The experts of the WHO international mission visited hospitals, laboratories, businesses, markets selling live animals, railway stations and local government offices. They also examined the huge body of data that Chinese scientists have compiled. They learned that about 80 % of the infected people had mild to moderate disease, 13.8 % had severe symptoms and 6.1 % had life-threatening episodes of respiratory failure, septic shock or organ failure. The case-fatality rate was highest in people over 80 years of age (21.9 %) and in people with heart disease, diabetes or hypertension. Fever and dry cough were the most common symptoms. Surprisingly, only 4.8 % of those infected had a runny nose. Children accounted for only 2.4 % of cases, and almost none were seriously ill. Mild and moderate cases took an average of two weeks to recover.
Agility and aggressiveness
Much of the report focuses on understanding how China achieved what many public health experts thought impossible: containing the spread of a widely circulating respiratory virus. The most dramatic - and most controversial - measure was the lockdown of Wuhan and the "China has deployed perhaps the most ambitious, agile and aggressive disease containment effort in history."neighbouring towns in Hubei province, which has placed at least 50 million people under mandatory quarantine since 23 January. This measure has " effectively prevented any further export of infected persons to the rest of the country" concludes the report. In other parts of mainland China, people have been voluntarily quarantined and monitored by designated officials in neighborhoods. In Wuhan alone, more than 1,800 teams of five or more people have traced tens of thousands of contacts.
Aggressive "social distancing" measures implemented across the country included the cancellation of sporting events and the closure of theatres. Schools extended the holidays that began in mid-January for the Lunar New Year. Many businesses closed down. Anyone going outdoors had to wear a mask.
Two widely used mobile phone applications, AliPay and WeChat - which have replaced cash in China in recent years - have helped enforce restrictions, as they allow the government to track people's movements and even prevent people with confirmed infections from travelling. " As a result of all these measures, public life is very limited." notes the report. But the measures worked through a combination of " good old-fashioned social distancing and highly effective quarantine with this neighbourhood-level field machinery, facilitated by big data and AI "
China did not hesitate to implement exceptional measures in the face of a threat that was shaping up to be exceptional. The result seems to be there. But can this Chinese model be exported elsewhere? Nothing is less certain. Indeed, it is accepted that China is unique in the sense that it has a political system that can make the public obediently comply with extreme measures. « No one else in the world can really do what China just did.". Nicole Teke, spokesperson for the French Movement for a Basic Income (MFRB), created in 2013, explained à la revue Science magazine.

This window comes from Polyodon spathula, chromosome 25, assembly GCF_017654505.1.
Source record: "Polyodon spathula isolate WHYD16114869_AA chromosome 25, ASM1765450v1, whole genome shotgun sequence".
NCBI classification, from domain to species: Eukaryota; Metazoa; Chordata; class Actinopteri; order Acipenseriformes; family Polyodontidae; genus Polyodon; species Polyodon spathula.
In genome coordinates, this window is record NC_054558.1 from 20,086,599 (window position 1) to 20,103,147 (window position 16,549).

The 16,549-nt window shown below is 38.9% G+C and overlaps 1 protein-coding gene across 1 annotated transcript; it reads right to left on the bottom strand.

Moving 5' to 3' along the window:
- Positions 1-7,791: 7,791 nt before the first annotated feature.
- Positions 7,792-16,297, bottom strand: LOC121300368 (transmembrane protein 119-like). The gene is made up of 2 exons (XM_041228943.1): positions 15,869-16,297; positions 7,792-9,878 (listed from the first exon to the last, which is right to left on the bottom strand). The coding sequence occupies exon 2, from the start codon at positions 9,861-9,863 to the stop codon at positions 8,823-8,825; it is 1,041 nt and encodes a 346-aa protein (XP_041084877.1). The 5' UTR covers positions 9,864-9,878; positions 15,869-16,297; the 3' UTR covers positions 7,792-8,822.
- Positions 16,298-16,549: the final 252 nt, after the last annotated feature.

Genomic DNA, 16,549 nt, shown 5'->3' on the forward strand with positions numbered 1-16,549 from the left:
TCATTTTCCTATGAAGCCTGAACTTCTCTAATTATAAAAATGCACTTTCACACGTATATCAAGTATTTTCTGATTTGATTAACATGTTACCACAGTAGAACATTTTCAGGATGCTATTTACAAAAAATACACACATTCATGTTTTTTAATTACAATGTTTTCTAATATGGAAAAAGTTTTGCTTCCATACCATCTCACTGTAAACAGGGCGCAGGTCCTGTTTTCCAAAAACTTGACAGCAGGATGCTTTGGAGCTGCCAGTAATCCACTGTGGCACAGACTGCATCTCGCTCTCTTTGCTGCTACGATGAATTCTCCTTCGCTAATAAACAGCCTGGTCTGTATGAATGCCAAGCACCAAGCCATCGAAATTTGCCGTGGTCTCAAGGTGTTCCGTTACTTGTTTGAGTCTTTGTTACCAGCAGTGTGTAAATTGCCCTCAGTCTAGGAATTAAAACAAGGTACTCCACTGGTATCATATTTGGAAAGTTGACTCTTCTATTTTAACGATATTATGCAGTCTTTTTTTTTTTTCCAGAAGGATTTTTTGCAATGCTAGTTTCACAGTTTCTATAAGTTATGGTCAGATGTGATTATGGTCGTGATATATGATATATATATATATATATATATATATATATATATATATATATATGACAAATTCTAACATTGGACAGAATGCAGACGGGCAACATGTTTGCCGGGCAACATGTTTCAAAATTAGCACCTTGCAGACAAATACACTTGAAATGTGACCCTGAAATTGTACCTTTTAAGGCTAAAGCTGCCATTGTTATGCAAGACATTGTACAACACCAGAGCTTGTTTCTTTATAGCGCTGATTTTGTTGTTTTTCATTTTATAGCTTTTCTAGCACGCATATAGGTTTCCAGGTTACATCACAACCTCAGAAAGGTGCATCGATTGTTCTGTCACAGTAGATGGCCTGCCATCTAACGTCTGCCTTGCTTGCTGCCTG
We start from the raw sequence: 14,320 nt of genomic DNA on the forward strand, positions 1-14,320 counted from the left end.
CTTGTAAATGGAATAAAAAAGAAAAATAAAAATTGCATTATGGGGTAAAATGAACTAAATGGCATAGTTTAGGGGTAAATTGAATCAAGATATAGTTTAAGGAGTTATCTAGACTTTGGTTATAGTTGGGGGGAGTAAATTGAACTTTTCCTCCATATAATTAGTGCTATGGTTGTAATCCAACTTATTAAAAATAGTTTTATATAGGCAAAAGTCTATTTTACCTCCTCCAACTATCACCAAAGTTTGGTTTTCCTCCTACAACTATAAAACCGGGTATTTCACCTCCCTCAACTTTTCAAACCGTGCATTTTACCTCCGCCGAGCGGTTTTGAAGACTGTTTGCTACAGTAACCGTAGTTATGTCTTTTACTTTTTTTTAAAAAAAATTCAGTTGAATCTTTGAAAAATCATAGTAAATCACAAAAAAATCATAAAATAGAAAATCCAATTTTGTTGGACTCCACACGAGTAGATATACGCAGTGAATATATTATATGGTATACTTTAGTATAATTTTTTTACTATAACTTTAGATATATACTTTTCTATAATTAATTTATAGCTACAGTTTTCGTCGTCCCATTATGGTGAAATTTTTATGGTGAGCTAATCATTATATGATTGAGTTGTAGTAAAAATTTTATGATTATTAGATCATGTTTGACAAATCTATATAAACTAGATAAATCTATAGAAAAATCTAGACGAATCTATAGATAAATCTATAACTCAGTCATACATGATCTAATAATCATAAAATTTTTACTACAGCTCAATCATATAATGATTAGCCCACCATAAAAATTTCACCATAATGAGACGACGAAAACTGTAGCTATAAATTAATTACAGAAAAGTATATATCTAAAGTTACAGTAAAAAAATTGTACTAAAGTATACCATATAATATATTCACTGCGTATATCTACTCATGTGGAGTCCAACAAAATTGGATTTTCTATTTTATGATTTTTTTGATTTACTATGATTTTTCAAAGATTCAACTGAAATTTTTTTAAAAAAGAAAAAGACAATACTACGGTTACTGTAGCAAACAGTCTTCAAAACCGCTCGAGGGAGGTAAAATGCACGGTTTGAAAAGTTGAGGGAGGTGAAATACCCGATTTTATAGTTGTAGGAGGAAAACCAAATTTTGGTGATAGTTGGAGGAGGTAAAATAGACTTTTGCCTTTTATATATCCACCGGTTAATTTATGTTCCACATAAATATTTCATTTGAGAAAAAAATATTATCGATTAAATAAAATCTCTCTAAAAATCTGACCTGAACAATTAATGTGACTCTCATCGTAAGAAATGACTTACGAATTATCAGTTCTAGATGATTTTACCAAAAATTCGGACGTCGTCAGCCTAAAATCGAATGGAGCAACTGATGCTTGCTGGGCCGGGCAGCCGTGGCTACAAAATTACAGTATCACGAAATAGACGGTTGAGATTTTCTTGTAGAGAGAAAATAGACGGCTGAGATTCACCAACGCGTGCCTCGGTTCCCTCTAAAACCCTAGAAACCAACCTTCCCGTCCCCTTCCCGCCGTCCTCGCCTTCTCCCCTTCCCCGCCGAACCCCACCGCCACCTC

In response to the fear of coronavirus, Western societies are implementing risk reduction measures. It is a strong demand from their populations worried about the speed of the virus' spread, but it is also the search for a skilful balance between cost and necessity.Faced with one risk, companies shift the problem to another riskThe German philosopher Niklas Luhmann taught us in his sociological theory of risk that the solution to a problem consists in moving it from one subsystem to another, from one functional sphere of society to another. In this case, it is a question of transforming a health risk, here into an economic cost, and there into an impact on human rights. Faced with a risk, societies shift the problem to another risk that may have equally or even more serious consequences. This inevitably displaces or even increases the scope for paranoia.
Beyond fear, what the coronavirus reveals to us is the agility with which it has settled into our lifestyles, our daily lives and our perceptions of the world. Tens of millions of people around the world have learned new patterns with incredible speed. Teleworking and teleconferencing have taken hold in the world of work; economists are taking a new look at the logic of value chains and just-in-time flows advocated by globalization, and are giving velvet eyes to short circuits and the relocation of production circuits. Didn't the Minister of the Economy recently saythat the coronavirus was a " game-changer" in this matter?
The imposed "social distancing" will undoubtedly create a gap that will deepen if the crisis continues. But won't this lack, this deprivation bring out the richness of real exchanges and contacts between humans? So many feelings that seemed to be forgotten, competing with a vain greed in consumption.
The ongoing pandemic has also taught us and raised our intimate awareness of the porosity of the world. The virus has crossed all borders, it has taken hold in all societies, regardless of their lifestyles, religion or political colour. All are equal in the face of the virus as we are in the face of the CO2 particles or heat waves that threaten us. The coronavirus shows us how much the world is a physical place. Perhaps we had forgotten it a little, drowning in our screens, our virtual networks and the artificiality of our living places. We had forgotten that we had a lot of control until we no longer had it. And that moment can come quickly, very quickly. Reality, whether it is a virus or a climate crisis, is capable not only of scaring, but of biting.